How to Help Your Team Adjust to Change


The world around us is constantly changing. The seasons, technology, our age; they all change. Typically, people have one of two reactions to change: excitement or resistance. Some people thrive on it and welcome change. Others see change coming, drag their feet and resist it; they prefer to keep the status quo. Why is this?

The first reason people resist change is that they don’t understand the importance of the change. Providing background info on the current problem and sharing the anticipated benefits should help put people a little more at ease. Once they see the big picture, it will be easier to get on board, accept and support the change. Another reason people resist change is due to fear of the unknown. They fear not being able to learn the new skill and have doubts about their ability to be successful. A leader should acknowledge the feelings and share that we’re all in the same boat, that training will be provided, and assistance will be available throughout the learning process. A third reason people resist change is due to a disruption in their routine. Many people structure their day in a way that works best for them. When a change happens, it may cause the individual to modify or adjust their routine. It may require thinking differently, temporarily slowing down or taking extra time to complete a task. Employees may need extra support until a new routine is established.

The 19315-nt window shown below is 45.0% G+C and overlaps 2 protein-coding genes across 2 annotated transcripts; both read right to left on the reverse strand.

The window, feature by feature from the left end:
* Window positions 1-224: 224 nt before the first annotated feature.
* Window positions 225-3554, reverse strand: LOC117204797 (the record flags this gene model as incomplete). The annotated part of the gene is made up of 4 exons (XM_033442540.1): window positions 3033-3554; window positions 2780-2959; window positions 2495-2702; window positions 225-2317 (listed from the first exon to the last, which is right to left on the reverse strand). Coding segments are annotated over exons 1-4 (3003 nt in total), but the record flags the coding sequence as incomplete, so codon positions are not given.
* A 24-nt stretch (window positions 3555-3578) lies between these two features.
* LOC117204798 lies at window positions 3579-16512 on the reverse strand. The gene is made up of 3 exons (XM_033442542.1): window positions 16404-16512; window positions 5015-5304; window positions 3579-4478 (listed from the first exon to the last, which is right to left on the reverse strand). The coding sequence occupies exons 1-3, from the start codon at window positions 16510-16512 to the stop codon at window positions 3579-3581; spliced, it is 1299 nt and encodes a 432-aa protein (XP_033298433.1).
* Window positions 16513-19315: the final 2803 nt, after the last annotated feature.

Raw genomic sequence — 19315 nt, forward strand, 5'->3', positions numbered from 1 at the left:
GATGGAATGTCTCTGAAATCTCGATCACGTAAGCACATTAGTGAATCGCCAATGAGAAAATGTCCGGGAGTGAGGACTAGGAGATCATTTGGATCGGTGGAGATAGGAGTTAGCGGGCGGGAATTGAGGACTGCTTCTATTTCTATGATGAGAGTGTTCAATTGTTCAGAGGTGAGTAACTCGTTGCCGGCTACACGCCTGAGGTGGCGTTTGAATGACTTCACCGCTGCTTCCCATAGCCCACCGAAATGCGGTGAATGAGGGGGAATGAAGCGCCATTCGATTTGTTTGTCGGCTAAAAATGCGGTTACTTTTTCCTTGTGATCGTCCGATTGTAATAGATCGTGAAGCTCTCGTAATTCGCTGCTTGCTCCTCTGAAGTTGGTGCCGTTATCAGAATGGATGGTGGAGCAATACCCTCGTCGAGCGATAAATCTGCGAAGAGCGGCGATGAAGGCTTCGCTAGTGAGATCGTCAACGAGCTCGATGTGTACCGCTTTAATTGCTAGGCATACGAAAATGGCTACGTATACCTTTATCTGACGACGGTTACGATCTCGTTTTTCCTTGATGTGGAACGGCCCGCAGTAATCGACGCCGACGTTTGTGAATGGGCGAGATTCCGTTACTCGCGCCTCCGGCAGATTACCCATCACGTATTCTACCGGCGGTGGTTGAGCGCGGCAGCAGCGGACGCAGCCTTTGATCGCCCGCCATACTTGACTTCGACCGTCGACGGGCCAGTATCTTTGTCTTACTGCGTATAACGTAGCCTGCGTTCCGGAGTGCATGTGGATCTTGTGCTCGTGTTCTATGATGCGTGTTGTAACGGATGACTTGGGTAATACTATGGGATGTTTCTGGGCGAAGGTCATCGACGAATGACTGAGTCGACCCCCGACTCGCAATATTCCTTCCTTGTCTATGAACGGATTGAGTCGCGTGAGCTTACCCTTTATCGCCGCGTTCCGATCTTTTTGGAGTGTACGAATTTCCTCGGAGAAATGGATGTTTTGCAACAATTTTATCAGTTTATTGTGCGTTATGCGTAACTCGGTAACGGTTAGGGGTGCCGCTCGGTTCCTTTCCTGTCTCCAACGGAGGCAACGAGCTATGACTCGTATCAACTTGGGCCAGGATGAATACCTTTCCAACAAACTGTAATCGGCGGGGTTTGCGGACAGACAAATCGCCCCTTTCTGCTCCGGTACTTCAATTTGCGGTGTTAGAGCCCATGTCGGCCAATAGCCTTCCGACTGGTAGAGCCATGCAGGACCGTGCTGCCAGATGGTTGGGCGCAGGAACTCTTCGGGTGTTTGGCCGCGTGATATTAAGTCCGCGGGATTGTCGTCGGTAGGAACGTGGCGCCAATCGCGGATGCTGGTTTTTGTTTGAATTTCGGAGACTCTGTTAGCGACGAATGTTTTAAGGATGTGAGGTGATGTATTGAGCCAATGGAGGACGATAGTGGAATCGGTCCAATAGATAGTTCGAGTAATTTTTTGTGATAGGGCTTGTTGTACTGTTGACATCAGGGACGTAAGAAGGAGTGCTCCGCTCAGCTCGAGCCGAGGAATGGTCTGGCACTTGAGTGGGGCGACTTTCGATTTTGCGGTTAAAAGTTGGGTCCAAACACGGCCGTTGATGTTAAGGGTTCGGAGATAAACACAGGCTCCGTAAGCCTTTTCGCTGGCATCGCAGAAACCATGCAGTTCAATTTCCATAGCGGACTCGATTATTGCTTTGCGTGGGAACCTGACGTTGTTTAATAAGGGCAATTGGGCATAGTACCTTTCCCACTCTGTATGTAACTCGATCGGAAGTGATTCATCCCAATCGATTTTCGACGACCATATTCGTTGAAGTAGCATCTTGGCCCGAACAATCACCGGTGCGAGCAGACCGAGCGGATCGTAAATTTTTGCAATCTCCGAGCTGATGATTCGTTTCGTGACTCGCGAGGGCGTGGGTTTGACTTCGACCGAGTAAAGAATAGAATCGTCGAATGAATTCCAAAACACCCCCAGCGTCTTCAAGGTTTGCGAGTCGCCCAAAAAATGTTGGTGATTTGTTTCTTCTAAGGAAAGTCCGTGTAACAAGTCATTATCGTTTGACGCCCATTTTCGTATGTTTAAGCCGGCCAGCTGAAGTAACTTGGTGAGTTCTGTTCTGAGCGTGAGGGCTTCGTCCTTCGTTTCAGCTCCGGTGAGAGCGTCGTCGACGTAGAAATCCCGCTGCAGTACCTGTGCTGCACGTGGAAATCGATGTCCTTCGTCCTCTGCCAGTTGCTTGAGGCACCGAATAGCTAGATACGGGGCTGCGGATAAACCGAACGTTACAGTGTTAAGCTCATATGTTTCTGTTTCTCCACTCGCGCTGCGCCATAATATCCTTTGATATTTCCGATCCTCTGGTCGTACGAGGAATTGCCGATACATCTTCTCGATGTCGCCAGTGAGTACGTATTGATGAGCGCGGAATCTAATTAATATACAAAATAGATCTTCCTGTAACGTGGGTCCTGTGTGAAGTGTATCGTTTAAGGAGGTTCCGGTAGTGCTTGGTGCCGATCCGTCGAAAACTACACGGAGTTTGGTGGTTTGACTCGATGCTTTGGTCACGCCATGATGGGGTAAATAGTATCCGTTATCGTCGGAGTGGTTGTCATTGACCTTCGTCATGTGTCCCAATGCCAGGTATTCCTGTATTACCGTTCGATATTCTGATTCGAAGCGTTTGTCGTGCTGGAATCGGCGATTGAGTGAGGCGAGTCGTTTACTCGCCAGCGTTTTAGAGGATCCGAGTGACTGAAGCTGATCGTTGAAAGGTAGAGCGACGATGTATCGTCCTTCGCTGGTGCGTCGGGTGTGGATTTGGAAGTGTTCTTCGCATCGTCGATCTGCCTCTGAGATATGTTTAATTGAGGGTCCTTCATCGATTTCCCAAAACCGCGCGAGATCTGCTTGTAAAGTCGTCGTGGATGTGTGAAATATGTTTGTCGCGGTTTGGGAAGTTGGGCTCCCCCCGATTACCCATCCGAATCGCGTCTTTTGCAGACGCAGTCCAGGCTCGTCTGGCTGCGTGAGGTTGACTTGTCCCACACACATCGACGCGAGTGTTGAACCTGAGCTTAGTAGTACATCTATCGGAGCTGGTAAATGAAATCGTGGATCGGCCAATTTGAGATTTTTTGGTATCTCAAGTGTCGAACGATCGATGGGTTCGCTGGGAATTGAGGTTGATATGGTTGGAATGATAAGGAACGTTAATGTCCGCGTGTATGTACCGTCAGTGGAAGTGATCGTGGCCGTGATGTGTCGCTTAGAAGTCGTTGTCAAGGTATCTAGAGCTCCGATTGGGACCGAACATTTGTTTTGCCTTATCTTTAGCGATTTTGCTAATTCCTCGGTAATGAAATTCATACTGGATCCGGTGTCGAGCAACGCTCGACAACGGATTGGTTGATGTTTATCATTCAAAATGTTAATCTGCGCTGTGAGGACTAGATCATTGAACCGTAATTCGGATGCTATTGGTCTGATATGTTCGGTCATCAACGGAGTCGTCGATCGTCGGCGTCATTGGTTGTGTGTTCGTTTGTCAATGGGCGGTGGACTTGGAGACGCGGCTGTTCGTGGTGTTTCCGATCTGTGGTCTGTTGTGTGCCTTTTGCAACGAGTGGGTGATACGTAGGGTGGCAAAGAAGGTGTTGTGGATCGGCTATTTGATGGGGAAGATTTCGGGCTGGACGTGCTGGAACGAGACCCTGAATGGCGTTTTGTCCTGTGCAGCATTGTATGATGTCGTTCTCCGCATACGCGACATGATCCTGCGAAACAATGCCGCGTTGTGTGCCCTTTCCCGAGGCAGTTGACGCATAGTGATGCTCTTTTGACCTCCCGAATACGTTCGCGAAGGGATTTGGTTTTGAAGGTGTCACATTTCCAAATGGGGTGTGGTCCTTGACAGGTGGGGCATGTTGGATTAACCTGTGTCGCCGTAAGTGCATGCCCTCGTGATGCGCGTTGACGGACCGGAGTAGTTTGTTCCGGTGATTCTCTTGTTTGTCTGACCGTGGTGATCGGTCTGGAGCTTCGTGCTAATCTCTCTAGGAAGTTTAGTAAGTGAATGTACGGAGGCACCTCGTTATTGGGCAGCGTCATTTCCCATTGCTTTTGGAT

As a leader, there are roles you can play to help your team adjust during seasons of change. The first role I’d suggest is vision caster. You need to paint the picture of the envisioned future state helping your team see the value in the change. Listener is the next role to play. As a listener, you will help individuals feel heard, deal with the disruptions, validate their feelings. A third role is that of recruiter. You need to engage and motivate your team. Momentum can be lost over time if you aren’t keeping a pulse on your effort and your people’s response to the effort. The final role of coaching plays into this as well and will help your team stay the course, anticipate and look forward to how things will be once the change has happened.

At Interstates, we have a mindset of continuous improvement. We know change is inevitable. We also know it isn’t easy and requires attention and effort. As a leader, how can you listen, support and lead through change?

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Doug Post, Interstates Engineering President


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